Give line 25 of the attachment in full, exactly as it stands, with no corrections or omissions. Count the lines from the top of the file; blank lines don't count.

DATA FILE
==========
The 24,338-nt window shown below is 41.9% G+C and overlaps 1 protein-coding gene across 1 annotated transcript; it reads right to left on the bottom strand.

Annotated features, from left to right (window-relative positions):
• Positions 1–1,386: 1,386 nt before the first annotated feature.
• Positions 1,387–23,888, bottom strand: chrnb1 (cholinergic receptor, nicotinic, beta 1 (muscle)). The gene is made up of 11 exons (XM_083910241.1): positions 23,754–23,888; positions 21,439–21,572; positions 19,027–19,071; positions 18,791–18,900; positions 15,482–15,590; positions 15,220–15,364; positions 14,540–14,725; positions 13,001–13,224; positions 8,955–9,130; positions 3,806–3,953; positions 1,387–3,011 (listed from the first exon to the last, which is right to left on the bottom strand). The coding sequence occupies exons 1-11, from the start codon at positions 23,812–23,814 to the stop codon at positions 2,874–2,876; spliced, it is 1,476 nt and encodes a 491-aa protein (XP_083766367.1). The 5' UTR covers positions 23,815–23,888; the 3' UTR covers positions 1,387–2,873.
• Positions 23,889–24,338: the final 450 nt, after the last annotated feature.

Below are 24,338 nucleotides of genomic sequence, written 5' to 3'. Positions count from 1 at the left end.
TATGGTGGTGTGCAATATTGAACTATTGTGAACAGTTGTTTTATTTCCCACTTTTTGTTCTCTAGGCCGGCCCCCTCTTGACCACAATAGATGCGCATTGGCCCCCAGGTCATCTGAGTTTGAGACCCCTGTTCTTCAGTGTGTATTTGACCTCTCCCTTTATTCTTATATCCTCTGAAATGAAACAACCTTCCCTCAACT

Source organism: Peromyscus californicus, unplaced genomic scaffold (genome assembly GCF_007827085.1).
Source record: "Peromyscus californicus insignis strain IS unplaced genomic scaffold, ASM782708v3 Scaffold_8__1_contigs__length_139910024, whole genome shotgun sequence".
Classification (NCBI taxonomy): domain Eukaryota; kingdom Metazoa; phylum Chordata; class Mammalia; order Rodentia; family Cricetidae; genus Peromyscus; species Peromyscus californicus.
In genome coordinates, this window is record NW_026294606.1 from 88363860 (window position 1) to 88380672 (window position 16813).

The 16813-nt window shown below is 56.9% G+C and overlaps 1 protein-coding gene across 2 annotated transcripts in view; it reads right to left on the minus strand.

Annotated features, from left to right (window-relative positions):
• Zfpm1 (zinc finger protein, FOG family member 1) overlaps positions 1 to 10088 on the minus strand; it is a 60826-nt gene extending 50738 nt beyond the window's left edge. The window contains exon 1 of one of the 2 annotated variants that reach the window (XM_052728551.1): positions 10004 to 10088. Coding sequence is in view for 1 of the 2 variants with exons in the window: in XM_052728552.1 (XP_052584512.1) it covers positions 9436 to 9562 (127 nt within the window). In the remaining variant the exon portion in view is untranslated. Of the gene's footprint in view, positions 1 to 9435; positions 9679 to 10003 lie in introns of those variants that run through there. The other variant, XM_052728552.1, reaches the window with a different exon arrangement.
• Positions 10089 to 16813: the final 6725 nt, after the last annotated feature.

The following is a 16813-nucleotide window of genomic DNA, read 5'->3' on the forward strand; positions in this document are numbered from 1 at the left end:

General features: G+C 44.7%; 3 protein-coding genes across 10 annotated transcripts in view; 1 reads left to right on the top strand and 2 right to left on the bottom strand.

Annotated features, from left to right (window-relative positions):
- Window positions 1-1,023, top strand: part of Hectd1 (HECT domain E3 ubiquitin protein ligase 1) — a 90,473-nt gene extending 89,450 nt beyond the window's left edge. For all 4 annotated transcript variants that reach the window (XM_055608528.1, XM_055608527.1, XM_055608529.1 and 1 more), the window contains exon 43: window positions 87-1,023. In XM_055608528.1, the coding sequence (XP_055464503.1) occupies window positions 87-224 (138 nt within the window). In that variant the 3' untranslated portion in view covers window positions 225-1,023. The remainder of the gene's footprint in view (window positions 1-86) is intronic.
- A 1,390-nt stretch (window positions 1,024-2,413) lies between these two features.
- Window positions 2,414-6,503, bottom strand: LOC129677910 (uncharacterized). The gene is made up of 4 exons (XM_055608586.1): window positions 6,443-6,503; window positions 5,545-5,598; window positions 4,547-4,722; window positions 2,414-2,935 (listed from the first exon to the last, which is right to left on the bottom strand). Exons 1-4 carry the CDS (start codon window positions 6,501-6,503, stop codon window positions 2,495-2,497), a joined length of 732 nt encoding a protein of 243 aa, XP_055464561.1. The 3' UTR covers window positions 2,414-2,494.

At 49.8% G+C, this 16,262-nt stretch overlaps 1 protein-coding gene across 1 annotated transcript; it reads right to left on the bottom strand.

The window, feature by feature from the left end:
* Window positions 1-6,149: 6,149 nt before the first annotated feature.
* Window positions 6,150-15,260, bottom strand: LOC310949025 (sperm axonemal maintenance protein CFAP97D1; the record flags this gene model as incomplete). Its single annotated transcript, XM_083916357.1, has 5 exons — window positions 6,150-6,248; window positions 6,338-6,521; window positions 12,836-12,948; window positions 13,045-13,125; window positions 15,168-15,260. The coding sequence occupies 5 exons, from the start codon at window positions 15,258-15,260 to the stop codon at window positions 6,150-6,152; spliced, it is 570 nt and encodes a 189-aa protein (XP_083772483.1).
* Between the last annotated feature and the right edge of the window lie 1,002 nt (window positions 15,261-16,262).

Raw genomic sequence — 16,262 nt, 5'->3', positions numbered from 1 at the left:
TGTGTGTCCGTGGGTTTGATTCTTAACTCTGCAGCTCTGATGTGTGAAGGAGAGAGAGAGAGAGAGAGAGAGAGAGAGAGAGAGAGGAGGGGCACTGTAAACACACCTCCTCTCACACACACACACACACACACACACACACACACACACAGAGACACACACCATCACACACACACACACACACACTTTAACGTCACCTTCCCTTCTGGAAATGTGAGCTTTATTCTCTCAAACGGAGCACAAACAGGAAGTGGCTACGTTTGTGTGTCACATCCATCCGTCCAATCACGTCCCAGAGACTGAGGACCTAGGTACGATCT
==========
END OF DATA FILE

* Window positions 6,150-15,260, bottom strand: LOC310949025 (sperm axonemal maintenance protein CFAP97D1; the record flags this gene model as incomplete). Its single annotated transcript, XM_083916357.1, has 5 exons — window positions 6,150-6,248; window positions 6,338-6,521; window positions 12,836-12,948; window positions 13,045-13,125; window positions 15,168-15,260. The coding sequence occupies 5 exons, from the start codon at window positions 15,258-15,260 to the stop codon at window positions 6,150-6,152; spliced, it is 570 nt and encodes a 189-aa protein (XP_083772483.1).